Though new craft are always on the drawing boards, MIT's Lab currently operates two AUVs: Xanthos, of the Odyssey IId Class (originally rolled out in 1995 but since upgraded several times) and a newer model called Caribou, of the later Odyssey III Class. The Caribou is now being produced by a company spun off from the Lab, called Bluefin Robotics Corporation ( ).

It's impressive because of its relatively low cost—around $400,000 per vessel (base price)—and small size, at about a fifth the size of comparable AUVs.

Using these vehicles, MIT's team has traveled far afield, to New Zealand, the Haro Strait off the coast of British Columbia, the Labrador Sea near Greenland, Elba, and twice to Greece. During their most recent trip in June 2004 Xanthos spent over 10 hours on the seafloor, surveying half a square kilometer of ocean bottom, and taking 10GB of 1.3-megapixel images.

Let's Talk Hardware
In order to keep costs down, virtually all onboard electronics in Odyssey-Class vessels are commercial, off-the-shelf parts. The main vehicle computer is a PC/104 motherboard with a 166-MHz Pentium-MMX processor. The team's current CPU of choice is the Kontron MOPSlcd6, though it uses more power than they would like (7-8W). "It's proven reliable, and it's fast enough to compile things in a semi-reasonable amount of time," explains Jim Morash, an electrical engineer with the Lab.

You might also recognize wireless cards from Cisco and a wireless bridge from Netgear, albeit somewhat modified, for use in short range communications while the AUV is surfaced. At the other end are modifications including use of a Hyperlink Technologies amplifier attached to an access point (on land the FCC might frown on this, but offshore it's not interfering with anyone). In fact, 30 to 40 percent of all the components and subsystems are off-the-shelf; the Lab uses glass instrument housings from Benthos, for example, which are rated to 22,000 feet.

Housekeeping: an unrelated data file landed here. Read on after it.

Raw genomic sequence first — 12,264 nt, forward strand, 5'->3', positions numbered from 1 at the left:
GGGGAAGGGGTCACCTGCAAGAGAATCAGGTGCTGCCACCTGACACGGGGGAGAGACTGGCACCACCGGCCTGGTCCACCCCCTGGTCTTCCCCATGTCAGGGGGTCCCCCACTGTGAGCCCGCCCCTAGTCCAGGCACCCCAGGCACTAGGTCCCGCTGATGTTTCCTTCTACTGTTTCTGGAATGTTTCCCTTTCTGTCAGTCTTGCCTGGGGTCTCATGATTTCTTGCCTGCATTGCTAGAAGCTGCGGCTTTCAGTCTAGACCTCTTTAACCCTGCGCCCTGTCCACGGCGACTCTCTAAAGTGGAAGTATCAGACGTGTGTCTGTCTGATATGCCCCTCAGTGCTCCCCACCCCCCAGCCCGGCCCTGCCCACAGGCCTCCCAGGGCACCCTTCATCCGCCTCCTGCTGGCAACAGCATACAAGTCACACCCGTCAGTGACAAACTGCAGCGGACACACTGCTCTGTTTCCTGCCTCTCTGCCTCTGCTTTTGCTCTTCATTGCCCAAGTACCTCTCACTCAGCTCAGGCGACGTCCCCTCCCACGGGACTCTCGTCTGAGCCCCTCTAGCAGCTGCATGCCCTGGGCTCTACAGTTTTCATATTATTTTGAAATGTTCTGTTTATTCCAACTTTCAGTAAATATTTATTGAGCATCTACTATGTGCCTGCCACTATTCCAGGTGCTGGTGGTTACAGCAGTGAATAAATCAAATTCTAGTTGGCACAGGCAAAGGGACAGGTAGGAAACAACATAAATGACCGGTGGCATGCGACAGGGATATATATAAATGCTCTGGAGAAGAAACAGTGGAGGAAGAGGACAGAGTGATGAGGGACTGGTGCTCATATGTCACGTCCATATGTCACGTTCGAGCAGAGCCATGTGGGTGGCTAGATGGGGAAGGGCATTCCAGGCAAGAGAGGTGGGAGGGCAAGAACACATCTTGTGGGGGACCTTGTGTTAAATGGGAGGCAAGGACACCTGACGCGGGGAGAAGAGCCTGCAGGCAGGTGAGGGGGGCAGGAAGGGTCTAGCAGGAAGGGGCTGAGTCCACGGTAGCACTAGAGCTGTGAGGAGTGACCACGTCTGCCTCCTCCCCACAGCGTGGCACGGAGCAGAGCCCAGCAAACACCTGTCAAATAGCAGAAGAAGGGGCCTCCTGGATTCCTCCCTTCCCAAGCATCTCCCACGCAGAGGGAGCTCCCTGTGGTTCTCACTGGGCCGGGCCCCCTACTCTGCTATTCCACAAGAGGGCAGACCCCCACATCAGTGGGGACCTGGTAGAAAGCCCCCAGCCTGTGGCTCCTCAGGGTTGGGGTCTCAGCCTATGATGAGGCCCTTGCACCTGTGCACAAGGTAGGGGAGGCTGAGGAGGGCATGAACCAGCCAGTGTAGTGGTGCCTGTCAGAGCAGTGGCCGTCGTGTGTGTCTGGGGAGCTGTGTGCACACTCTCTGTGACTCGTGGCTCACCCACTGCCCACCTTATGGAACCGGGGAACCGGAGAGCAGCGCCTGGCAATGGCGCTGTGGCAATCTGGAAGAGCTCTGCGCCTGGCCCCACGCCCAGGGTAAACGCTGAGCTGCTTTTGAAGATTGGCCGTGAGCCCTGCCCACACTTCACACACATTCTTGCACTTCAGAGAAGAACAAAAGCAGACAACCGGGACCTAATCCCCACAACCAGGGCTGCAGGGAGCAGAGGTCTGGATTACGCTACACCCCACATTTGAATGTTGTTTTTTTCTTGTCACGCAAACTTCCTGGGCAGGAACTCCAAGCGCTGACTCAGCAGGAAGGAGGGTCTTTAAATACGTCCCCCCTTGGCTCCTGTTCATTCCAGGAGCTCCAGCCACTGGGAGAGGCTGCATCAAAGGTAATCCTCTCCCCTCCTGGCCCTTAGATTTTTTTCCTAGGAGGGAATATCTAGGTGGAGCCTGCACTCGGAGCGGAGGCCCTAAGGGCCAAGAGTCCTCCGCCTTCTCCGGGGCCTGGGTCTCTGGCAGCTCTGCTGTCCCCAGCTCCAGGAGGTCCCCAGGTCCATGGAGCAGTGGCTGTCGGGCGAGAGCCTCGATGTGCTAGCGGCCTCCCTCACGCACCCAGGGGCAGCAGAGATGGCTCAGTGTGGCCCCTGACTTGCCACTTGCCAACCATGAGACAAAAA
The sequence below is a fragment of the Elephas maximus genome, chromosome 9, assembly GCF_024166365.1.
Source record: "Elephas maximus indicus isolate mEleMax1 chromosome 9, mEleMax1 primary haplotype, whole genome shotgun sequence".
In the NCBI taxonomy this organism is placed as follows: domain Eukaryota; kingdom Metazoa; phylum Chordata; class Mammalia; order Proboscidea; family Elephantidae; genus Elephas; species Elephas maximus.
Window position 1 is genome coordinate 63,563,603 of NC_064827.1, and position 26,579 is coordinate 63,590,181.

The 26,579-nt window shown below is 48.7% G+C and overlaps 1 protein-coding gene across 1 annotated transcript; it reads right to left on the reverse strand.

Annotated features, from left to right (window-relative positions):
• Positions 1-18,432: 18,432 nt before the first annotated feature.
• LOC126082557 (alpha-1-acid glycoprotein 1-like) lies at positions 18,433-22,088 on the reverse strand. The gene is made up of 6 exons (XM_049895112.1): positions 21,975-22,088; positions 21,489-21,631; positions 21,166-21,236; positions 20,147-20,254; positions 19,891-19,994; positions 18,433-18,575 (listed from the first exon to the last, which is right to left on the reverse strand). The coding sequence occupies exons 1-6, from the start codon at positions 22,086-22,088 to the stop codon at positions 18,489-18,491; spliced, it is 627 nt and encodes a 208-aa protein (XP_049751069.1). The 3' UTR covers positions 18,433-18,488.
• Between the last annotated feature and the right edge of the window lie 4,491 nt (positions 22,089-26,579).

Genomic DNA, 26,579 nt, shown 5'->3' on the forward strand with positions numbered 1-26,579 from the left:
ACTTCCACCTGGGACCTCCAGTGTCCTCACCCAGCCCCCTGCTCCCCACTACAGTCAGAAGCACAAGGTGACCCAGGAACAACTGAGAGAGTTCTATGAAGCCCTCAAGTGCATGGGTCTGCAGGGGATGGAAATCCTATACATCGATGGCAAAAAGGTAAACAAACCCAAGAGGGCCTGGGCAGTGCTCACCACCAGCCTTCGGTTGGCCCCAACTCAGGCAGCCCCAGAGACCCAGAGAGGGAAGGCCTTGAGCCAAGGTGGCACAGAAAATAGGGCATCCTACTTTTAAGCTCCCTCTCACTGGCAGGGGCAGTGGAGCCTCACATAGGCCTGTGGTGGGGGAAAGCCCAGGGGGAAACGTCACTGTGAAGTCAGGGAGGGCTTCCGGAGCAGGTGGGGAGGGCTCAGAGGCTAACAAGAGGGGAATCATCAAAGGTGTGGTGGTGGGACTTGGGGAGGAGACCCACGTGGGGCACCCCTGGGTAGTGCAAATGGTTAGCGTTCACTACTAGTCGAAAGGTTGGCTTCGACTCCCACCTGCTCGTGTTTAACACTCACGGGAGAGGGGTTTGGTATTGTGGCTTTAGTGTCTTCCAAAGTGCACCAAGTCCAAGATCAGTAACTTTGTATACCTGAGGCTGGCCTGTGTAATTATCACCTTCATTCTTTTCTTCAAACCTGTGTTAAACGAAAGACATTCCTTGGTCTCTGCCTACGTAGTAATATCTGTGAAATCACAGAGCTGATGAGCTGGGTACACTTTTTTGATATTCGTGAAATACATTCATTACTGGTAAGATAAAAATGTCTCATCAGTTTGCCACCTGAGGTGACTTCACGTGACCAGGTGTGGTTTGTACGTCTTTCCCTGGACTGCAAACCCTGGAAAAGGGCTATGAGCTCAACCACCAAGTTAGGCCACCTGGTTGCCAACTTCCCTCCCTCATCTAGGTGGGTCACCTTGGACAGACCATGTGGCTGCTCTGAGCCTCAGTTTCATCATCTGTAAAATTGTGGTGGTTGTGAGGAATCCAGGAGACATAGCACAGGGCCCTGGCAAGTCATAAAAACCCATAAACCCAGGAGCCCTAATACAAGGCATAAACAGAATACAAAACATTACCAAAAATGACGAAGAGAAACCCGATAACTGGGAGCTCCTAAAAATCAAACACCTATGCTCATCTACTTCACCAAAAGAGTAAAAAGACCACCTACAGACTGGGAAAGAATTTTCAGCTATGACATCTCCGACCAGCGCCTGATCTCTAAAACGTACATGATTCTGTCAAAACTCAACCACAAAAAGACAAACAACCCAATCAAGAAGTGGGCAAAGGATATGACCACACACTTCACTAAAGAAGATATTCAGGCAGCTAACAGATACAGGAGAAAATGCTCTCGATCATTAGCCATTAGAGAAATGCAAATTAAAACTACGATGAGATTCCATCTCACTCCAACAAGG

But even with the off-the-shelf parts, the team had to do a lot of modification to get the components to work together. And some parts simply had to be developed from scratch. "Propulsion was totally 100 percent in-house," explains Damus. Thrusting and turning are functions that must be translated into power, and that meant getting a custom manufacturing job and a housing to mount it in. In the end, that meant two in-house mechanical engineers to design it, work with the manufacturer, and then test it.

MOOS, Sounds Like Moose
What runs all this hardware? None other than the Mission Oriented Operating Suite, or MOOS. It is the fourth AUV OS written by Paul Newman, who has since left MIT and become a lecturer with the Oxford University Robotics Research Group. Newman designed MOOS to be a lightweight piece of software for coordinating and executing many different AUV operations. It manages all on-board sensors, navigates, controls the actuators, and monitors the vehicle's safety. MOOS can currently run on Linux, Solaris, and Windows 2000, in addition to other less suitable OSs; the MIT group runs it on the Woody version of Debian.

The suite adheres to a star topology; each application within a MOOS community (a MOOSApp) connects to a single MOOS database. Three central libraries make up the code base of this object-oriented system. At heart, it's a client/server system—with MOOS acting as both client and server.

At any given time there are up to 15 processes running on the AUV. Three are responsible for navigation and driving, with the highest priority among them being a self-preservation process; among other things, it keeps track of the bottom and avoids it.

As the name suggests, when an AUV is submerged it operates autonomously using dead reckoning data fed to the main computer by a CrossBow AHRS (altitude, heading, and reference system, composed of a three-axis accelerometer and magnetometer). The AHRS is housed in the control sphere. In addition, the vehicle has a Datasonics PSA-916 sonar altimeter and Paroscientific Digiquartz pressure sensor. Any communications between the vehicle and staff go through a FreeWave spread spectrum radio modem housed in the aft sphere. While on the surface, data from a GPS is added to that of the other sensors and all of this is supplied to the main vehicle computer.

The Trouble with Running MOOS on GOATS